Rides 10/21 and 10/22: Imma let you finish, but the "Lake Isle of Innisfree"...

Four rides, one common theme and the common theme was the common weather and the common weather for late October is rain and so it rained, yesterday afternoon and to an even greater extent, this morning, when it rained heavily and unremittingly. But before the rainy commutes, there was one dry one and that was yesterday morning, when a flight of fancy compelled me to ride to work in my work clothes, a rare indulgence of which I hardly ever partake due to obvious reasons, such as wanting to look presentable at work and finding myself less than presentable after my bike ride, even when I ride slowly and with the intention of trying to remain presentable. But, yesterday, given the mild morning temperature and an even more steadfast commitment to trying to remain presentable than usual, I set off in my work clothes to ride to work. Before I left the house, in the pre-commute planning briefing (what? you don't have pre-commute briefings with PowerPoint presentations and whatnot? really?) I had initially laid out my vision to take the folding bike to the Metro, but some late-breaking, albeit highly predictable, information came over the wire (aka twitter) that the Red Line was nearly defunct, so I abandoned that plan, though without abandoning the plan to bike to work in my work clothes and I set off. The ride was fine and I arrived at work as close to presentable as I think I could've been and I would have considered the whole thing a success except for my failure to pay attention to the weather forecast and the rain that it announced and then suddenly my victory of wearing normal people clothes to work turned into the liability of biking home in the rain in my work clothes without a rain jacket or hat and running the risk of dirtying work pants and work shirts which is a thing I don't think to unnecessarily do. Like all professionals, I keep a hooded sweatshirt on the back of my office door and I slung that on and it approximated a jacket and the hood approximated a head covering and I looked approximately like this:

I wasn't altogether unhappy in the rain and the reason for this relates closely to the bicycle I rode and that bicycle is the Ogre, a bicycle I thought was overbuilt and over-the-top for the roads I ride, but it turns out to be exactly the kind of bicycle that is perfect for days that aren't. It hasn't even gotten that bad yet (it will, since it always does) but the Ogre has conquered all that I've thrown it at and with aplomb. The brakes brake brakingly and the wide tires and beefy sturdy frame eat potholes as it potholes were Hostess snack cakes and the bike were someone who really enjoyed and could eat a lot of Hostess snack cakes.* The universe doesn't always give you the bike you want, but it always give you the bike you need and in this case, since I picked out the bike and the universe didn't really have much to do with it, I have both the bike that I want and the bike that I need, though now I also have a hankering for Hostess snack cakes and I don't have any of those at all.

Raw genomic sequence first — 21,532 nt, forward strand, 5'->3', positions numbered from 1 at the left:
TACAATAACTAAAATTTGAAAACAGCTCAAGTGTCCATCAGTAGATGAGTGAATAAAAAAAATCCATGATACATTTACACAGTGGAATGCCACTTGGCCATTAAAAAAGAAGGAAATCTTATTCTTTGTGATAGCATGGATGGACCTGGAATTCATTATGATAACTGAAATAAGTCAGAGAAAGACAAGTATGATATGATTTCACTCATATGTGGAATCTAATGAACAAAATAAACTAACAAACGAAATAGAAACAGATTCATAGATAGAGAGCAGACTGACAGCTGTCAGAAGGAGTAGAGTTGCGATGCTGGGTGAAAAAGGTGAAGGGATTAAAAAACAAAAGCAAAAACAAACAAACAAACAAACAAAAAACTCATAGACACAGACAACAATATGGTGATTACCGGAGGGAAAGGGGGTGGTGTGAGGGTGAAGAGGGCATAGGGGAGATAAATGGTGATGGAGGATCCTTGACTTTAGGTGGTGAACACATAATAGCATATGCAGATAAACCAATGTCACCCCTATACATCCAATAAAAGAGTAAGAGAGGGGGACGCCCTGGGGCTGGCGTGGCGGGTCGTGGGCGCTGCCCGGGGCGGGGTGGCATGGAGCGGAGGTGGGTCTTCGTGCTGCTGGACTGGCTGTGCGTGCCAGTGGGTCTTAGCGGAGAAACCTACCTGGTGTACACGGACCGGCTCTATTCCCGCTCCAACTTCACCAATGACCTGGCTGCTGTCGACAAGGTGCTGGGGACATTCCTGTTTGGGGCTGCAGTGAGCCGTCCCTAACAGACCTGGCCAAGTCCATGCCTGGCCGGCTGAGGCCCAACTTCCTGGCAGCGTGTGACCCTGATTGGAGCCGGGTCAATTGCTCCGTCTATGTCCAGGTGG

Somewhere along the way, I lost the button from the back of my bag. You find it, it's yours.

This morning, buttonless, I set off to work in the real rain and though I was ready for it, in that I wore a rain jacket, I still got plenty wet because that's what happens when you ride a bicycle to work in the rain. But, as Yogi Berra never said, 99% of bike commuting in the rain is 100% mental and sometimes you have to be 100% mental to ride in the rain, even when you can take the bus or some other covered form of transportation. But still, I didn't need to wear gloves and it's still close enough to shorts weather that I wore shorts, and so, using that as a rubric, it's still not that bad. There are (and will be) worse rains (and sleets and hails and snows) through which I will probably ride to work, but this morning was a nice primer, I could have arrived to worked primmer, but didn't need to because my work clothes were in a waterproof bag and I changed into them when I arrived and packed some extra clothes for the ride home, anticipating, correctly, that the ones I wore in the rain would remain wet even after a workday in which they had time to dry. And then I rode home again tonight and it was, for the most part, totally fine and also dry, for the most part.

Did things happen? Invariably.

*professional writer


Ride 10/20: Brisk Business

First day in long sleeves. We had a good run, short sleeves. It's been real. Something something A Farewell to Arms. Something something winter. Something something the midnight sun. Something something The Sun Also Rises. Something something bullfighting. Something something cold fingers, but didn't wear gloves. Something something Old Man and the Sea. Something something For Whom the Bell Tolls. Something something Don(n)e.